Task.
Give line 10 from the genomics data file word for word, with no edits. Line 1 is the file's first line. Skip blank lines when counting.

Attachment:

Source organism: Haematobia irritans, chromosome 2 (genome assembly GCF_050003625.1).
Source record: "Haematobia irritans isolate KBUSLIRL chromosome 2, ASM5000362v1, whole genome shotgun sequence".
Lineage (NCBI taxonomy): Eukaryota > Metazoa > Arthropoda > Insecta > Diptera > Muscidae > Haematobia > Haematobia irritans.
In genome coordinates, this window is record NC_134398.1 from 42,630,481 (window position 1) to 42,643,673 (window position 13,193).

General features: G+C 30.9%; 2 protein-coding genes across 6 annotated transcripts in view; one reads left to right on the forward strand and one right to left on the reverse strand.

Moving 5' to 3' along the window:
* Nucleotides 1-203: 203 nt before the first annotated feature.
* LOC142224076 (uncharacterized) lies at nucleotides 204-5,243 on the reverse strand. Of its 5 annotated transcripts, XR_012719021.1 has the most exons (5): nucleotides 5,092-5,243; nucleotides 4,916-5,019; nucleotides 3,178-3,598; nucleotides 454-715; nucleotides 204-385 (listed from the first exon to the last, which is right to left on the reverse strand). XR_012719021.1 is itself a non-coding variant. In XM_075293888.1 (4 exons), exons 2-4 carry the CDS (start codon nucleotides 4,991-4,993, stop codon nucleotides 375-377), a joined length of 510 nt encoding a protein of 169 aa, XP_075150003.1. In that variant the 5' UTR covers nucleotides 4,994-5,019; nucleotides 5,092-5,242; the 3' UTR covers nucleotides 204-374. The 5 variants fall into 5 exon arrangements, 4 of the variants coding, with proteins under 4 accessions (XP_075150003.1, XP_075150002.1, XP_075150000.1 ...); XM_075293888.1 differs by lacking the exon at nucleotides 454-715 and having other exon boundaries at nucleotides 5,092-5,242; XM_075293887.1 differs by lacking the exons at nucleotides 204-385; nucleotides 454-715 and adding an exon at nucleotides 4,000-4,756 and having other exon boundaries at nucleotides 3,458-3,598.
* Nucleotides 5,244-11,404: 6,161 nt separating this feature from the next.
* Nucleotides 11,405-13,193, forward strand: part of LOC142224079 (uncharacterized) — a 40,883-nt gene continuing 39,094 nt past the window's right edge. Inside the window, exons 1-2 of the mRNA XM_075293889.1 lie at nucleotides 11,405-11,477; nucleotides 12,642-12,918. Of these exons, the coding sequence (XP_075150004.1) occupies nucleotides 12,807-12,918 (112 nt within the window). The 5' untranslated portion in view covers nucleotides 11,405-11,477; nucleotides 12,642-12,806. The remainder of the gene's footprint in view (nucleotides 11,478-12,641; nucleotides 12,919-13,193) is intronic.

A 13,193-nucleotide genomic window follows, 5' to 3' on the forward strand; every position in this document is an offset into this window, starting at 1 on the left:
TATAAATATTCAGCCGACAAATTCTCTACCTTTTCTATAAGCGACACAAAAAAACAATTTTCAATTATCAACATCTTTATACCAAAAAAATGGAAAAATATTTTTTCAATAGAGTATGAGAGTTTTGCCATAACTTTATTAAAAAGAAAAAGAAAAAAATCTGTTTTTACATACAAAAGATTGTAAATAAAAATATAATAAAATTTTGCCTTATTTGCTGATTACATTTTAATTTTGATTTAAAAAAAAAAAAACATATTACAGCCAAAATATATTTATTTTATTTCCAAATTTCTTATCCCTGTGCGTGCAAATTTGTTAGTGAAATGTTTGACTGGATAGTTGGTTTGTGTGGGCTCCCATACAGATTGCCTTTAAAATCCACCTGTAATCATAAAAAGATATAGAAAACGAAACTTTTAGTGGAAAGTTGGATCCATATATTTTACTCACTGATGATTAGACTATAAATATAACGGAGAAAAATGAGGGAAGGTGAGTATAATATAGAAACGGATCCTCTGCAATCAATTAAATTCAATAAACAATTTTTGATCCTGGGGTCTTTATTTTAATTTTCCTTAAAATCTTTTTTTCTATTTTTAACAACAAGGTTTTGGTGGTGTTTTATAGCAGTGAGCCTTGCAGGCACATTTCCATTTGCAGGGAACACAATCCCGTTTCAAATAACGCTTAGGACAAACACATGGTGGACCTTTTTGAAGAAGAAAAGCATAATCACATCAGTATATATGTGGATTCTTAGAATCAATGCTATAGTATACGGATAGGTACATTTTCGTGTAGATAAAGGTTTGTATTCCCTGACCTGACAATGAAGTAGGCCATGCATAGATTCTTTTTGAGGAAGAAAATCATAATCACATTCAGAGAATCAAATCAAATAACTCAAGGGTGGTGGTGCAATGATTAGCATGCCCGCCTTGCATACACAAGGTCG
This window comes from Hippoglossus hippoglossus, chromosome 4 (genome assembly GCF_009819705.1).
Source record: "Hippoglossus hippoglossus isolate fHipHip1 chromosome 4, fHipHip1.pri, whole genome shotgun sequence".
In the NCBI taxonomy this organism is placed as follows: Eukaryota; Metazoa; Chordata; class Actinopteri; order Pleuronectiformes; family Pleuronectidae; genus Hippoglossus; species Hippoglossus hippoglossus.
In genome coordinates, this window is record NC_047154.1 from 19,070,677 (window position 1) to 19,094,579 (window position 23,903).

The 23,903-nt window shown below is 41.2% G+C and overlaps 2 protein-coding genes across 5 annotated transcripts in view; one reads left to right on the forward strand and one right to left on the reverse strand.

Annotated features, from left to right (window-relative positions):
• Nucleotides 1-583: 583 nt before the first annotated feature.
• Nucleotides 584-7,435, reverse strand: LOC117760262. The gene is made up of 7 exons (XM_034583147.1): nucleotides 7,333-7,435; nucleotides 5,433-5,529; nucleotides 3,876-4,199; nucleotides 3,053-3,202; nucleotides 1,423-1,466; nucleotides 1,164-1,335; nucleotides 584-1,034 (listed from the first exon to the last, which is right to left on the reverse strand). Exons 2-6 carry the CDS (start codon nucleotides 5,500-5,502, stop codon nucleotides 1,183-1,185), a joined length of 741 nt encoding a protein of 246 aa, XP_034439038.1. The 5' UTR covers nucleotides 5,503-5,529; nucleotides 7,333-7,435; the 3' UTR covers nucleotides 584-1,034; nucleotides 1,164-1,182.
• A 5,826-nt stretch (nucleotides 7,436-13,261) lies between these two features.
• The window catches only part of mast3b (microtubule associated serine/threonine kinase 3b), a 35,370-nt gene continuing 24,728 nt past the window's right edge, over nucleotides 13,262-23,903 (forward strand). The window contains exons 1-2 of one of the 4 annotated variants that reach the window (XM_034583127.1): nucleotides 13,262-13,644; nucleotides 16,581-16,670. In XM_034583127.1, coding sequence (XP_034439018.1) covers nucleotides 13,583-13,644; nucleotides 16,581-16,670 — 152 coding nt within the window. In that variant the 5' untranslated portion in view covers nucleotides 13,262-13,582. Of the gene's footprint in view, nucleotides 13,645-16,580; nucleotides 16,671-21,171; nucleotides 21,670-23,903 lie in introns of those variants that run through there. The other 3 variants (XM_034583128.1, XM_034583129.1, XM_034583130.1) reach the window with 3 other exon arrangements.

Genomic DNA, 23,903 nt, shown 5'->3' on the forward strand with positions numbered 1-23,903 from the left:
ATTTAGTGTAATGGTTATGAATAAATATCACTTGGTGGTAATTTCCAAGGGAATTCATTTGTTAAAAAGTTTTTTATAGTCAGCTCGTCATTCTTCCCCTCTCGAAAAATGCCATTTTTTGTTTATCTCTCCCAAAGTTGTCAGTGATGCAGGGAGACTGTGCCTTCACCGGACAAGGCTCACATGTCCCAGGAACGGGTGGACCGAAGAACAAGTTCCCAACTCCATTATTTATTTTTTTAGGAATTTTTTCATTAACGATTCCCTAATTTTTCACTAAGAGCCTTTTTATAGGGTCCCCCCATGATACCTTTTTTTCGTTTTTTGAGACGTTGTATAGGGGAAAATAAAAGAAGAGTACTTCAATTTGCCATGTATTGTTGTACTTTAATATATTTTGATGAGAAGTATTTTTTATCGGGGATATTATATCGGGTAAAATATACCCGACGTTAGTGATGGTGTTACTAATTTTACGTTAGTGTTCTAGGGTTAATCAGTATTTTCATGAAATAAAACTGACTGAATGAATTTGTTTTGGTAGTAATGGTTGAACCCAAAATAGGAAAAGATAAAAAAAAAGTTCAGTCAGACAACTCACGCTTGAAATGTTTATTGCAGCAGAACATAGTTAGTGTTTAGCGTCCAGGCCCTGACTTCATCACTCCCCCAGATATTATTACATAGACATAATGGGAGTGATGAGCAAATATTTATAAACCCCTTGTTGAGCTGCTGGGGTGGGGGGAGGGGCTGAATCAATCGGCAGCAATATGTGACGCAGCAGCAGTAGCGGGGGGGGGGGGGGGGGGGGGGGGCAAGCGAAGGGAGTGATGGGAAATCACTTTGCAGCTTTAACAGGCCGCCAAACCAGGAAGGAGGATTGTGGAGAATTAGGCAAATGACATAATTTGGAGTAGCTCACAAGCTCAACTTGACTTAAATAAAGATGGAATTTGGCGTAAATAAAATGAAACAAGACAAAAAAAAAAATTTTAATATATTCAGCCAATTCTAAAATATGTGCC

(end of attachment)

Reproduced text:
* Nucleotides 11,405-13,193, forward strand: part of LOC142224079 (uncharacterized) — a 40,883-nt gene continuing 39,094 nt past the window's right edge. Inside the window, exons 1-2 of the mRNA XM_075293889.1 lie at nucleotides 11,405-11,477; nucleotides 12,642-12,918. Of these exons, the coding sequence (XP_075150004.1) occupies nucleotides 12,807-12,918 (112 nt within the window). The 5' untranslated portion in view covers nucleotides 11,405-11,477; nucleotides 12,642-12,806. The remainder of the gene's footprint in view (nucleotides 11,478-12,641; nucleotides 12,919-13,193) is intronic.